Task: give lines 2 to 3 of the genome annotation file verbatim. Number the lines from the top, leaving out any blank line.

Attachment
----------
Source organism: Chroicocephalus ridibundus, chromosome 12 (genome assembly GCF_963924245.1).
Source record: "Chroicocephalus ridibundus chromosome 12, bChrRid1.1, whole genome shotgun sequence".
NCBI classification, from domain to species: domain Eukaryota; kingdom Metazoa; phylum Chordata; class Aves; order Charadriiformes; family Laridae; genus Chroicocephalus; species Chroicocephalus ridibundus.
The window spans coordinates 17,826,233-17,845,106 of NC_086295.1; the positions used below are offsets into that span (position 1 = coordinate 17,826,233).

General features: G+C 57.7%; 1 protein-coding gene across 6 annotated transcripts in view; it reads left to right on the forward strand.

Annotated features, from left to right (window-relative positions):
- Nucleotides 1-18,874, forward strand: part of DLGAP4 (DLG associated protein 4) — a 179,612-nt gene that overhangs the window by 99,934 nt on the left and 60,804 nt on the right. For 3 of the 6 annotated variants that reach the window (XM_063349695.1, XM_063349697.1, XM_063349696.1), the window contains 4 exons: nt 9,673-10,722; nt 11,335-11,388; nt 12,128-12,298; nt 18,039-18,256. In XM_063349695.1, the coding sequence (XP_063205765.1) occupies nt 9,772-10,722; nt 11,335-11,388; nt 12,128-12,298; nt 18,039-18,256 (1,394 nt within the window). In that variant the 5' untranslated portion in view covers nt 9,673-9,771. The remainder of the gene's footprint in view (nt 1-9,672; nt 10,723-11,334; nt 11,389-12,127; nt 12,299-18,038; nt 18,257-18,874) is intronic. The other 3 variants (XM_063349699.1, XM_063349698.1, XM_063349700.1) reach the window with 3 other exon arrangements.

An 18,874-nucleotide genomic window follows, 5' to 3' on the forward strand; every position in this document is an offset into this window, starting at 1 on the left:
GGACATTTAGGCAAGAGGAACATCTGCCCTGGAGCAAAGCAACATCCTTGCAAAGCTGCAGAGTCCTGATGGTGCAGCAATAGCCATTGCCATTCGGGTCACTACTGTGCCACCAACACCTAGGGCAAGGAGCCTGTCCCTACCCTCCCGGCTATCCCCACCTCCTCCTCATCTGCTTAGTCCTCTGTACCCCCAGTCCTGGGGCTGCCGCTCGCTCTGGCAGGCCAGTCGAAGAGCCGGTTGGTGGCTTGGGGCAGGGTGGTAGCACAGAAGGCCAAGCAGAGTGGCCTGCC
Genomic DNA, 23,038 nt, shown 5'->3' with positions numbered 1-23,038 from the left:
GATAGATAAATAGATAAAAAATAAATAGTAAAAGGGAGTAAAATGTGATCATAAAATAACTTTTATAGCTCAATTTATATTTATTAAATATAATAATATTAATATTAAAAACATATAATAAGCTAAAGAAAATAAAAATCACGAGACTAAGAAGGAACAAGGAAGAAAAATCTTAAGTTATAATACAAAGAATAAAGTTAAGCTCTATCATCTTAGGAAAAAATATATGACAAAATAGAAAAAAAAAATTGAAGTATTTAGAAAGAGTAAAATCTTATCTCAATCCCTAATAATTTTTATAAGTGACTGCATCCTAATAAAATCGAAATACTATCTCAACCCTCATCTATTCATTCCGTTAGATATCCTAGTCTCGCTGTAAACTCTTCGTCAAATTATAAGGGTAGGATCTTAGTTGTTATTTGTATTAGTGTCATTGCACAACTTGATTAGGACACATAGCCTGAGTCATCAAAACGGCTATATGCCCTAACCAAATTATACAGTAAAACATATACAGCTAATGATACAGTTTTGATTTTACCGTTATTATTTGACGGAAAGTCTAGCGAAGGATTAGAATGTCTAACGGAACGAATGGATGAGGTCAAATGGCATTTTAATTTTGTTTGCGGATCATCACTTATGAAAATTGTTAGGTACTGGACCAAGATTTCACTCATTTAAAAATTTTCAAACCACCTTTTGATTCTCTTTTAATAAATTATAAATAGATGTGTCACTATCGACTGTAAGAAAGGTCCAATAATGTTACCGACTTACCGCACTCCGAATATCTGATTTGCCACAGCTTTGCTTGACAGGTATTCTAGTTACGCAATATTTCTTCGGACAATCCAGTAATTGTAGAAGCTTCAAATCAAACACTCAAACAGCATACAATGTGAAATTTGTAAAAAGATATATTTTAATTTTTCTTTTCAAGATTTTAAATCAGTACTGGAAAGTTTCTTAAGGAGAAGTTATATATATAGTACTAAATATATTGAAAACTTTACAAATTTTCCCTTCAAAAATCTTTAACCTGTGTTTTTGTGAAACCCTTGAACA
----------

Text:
Source record: "Chroicocephalus ridibundus chromosome 12, bChrRid1.1, whole genome shotgun sequence".
NCBI classification, from domain to species: domain Eukaryota; kingdom Metazoa; phylum Chordata; class Aves; order Charadriiformes; family Laridae; genus Chroicocephalus; species Chroicocephalus ridibundus.